The ABC show most likely to get canceled right around Mother’s Day 2021 is “Call Your Mother.”

NBC

Out of the five currently airing shows that NBC has to make to calls on, only one of them is a safe bet to return: The Christopher Meloni-led “Law & Order: SVU” spinoff series, “Law & Order: Organized Crime.” The police procedural’s solid Nielsen ranking all but guarantees it a second season.

However, things are really up in the air for four more dramas, one of which is the freshman “Debris,” with the other three being “Manifest,” “Good Girls” and “Zoey’s Extraordinary Playlist.” “Debris” might be thrown out due to its low ratings, but a strong case could be made for bringing back “Manifest,” “Good Girls” and “Zoey’s” due to their large fanbases and how well the latter two shows do on streaming platforms.

Because NBC clearly has more shows truly on the bubble this year than some of its competition, and it is still ordering pilots, so there’s a chance several of these decisions aren’t made before upfronts.

CBS

CBS has half a dozen shows waiting to hear their fates ahead of the network announcing its fall schedule and more of those series are coin-flips than leaning towards a “yes” or “no.” Those three series are legal drama “All Rise,” the David Boreanaz-led “SEAL Team,” and Walton Goggins comedy “The Unicorn.” Network execs at the ViacomCBS broadcaster could go either way on that trio.

In the case of “All Rise,” the consensus on star Simone Missick continues to be positive, but the vehicle itself has never really worked. Add in the recent firing of creator Greg Spottiswood, and things aren’t looking great. “SEAL Team” has the best rating of the bunch, but the renewal of “S.W.A.T.” and silence on “SEAL Team” is not an overwhelmingly positive sign. CBS loves the cast of “The Unicorn,” but the creative doesn’t appear to be as strong.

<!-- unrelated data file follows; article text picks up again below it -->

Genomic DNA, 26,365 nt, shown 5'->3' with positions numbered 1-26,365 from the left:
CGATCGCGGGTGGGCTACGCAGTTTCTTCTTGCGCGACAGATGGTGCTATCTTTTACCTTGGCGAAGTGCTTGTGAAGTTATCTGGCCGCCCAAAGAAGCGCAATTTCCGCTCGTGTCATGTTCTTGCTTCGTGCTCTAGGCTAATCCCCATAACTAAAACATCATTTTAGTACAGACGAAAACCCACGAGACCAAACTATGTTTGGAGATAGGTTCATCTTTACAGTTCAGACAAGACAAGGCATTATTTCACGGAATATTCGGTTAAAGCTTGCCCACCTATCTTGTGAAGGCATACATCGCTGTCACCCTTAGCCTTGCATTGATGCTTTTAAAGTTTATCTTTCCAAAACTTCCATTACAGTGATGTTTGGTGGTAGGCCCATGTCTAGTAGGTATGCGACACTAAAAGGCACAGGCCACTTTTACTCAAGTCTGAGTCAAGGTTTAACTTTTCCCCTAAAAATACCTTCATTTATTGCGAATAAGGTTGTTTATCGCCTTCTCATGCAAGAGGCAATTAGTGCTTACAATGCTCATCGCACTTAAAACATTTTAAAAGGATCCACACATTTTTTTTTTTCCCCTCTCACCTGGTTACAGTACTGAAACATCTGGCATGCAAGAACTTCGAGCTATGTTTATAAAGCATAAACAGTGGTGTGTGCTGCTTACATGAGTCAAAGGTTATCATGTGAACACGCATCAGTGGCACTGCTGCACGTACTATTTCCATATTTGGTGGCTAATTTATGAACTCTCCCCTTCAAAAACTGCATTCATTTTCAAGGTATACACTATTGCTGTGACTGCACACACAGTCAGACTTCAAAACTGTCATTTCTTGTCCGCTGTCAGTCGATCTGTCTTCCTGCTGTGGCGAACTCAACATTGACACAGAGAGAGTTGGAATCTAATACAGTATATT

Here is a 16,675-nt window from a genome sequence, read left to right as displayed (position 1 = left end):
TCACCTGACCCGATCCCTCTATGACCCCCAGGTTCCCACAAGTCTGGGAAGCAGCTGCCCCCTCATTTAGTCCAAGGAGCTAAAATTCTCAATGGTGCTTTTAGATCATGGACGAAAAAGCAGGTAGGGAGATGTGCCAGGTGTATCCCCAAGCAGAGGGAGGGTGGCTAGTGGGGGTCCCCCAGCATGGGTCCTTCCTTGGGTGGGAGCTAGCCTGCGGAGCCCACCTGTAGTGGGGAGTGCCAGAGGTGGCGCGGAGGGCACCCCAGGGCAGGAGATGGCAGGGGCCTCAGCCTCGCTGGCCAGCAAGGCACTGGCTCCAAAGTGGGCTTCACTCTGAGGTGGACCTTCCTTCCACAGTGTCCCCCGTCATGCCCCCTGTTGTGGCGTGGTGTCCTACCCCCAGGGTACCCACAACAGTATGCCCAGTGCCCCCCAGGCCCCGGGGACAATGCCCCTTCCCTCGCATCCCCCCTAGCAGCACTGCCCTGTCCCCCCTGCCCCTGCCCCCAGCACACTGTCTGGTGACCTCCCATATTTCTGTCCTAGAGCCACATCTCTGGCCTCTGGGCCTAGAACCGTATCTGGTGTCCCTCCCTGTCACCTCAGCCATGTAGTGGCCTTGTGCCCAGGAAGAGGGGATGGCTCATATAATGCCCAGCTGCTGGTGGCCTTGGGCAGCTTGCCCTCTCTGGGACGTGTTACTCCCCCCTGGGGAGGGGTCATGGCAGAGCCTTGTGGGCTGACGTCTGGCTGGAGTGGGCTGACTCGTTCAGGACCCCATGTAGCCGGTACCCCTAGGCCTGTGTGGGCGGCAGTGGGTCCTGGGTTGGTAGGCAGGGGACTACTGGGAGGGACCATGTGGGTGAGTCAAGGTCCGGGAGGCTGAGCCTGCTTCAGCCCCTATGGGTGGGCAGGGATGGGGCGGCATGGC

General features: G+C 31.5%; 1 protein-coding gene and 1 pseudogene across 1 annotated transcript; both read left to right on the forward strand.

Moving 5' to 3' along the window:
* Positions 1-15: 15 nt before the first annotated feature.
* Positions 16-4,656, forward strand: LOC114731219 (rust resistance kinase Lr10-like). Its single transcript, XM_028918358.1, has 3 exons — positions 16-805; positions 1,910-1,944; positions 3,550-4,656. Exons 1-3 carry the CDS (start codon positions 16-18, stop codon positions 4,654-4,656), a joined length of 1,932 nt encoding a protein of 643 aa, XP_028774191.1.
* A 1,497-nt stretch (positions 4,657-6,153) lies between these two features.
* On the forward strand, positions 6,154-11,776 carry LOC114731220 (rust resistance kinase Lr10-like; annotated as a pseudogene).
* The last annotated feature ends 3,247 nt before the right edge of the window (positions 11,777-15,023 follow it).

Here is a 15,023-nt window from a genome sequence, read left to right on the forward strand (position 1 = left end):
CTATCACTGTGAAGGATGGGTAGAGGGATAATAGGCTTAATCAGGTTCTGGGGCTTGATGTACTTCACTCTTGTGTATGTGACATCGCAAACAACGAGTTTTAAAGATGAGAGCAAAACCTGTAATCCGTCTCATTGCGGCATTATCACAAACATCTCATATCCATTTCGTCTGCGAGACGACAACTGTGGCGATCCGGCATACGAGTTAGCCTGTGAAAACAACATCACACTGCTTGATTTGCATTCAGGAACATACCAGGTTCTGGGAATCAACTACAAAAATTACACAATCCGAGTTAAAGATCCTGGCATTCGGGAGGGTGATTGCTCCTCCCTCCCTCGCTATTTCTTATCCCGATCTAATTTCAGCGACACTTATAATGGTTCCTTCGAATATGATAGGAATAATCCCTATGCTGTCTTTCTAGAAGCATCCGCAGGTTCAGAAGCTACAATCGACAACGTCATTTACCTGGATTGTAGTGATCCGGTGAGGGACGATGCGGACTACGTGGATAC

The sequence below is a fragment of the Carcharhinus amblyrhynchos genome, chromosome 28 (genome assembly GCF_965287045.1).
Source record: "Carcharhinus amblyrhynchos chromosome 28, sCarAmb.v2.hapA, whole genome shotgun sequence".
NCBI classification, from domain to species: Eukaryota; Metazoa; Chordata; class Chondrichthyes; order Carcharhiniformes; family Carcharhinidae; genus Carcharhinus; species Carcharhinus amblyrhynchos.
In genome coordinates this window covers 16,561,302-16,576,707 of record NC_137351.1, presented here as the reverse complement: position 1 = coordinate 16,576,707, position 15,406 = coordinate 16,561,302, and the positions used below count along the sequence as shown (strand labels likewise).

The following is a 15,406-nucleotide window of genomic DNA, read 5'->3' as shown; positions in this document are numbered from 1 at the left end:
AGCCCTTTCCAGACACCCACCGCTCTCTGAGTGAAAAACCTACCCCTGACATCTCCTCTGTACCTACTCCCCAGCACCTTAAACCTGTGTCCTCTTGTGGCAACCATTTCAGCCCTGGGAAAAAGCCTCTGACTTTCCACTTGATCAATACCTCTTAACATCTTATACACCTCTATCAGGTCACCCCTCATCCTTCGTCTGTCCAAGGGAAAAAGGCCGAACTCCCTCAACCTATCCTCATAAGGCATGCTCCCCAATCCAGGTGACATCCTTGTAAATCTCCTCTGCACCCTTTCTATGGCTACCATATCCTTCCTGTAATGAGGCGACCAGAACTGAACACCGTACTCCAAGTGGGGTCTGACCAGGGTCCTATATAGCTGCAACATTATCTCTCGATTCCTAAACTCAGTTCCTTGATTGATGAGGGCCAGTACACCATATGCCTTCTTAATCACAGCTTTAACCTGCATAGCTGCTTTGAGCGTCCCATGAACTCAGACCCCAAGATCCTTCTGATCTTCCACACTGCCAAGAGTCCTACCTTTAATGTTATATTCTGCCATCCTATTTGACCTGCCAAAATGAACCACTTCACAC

In terms of more sure things, it’s likely that “Silence of the Lambs” sequel series “Clarice” and freshman comedy “United States of Al” will get picked up for second seasons, but Chuck Lorre’s other-other CBS sitcom, “B Positive” starring the controversy-embroiled Thomas Middleditch, won’t be coming back.

The CW

The youngest-skewing broadcast network has just four shows awaiting decision: summer series “The Outpost” and “Pandora,” and international acquisitions “Bulletproof” and “Devils.”

For the first two shows, “The Outpost” is the one that has a better shot at another installment. For the latter two, The CW’s choices are first dictated by what the home channels of the British and Italian series, respectively, decide to do with those dramas.

“Bulletproof” stars Noel Clarke, who is facing sexual misconduct accusations by 20 women. Sky One, which airs the show in the U.K., has halted production on the fourth season in light of the claims made against Clarke, and it is unlikely they’ll proceed with a version of the show that still includes him. That makes it pretty unlikely that The CW — which pulled “Bulletproof” from its streaming platforms last week — would want to air Season 4 at all. As for the Patrick Dempsey-led “Devils,” the thriller has received a second season renewal from Sky Atlantic, but The CW could go either way on a chance to re-broadcast those episodes whenever they get made.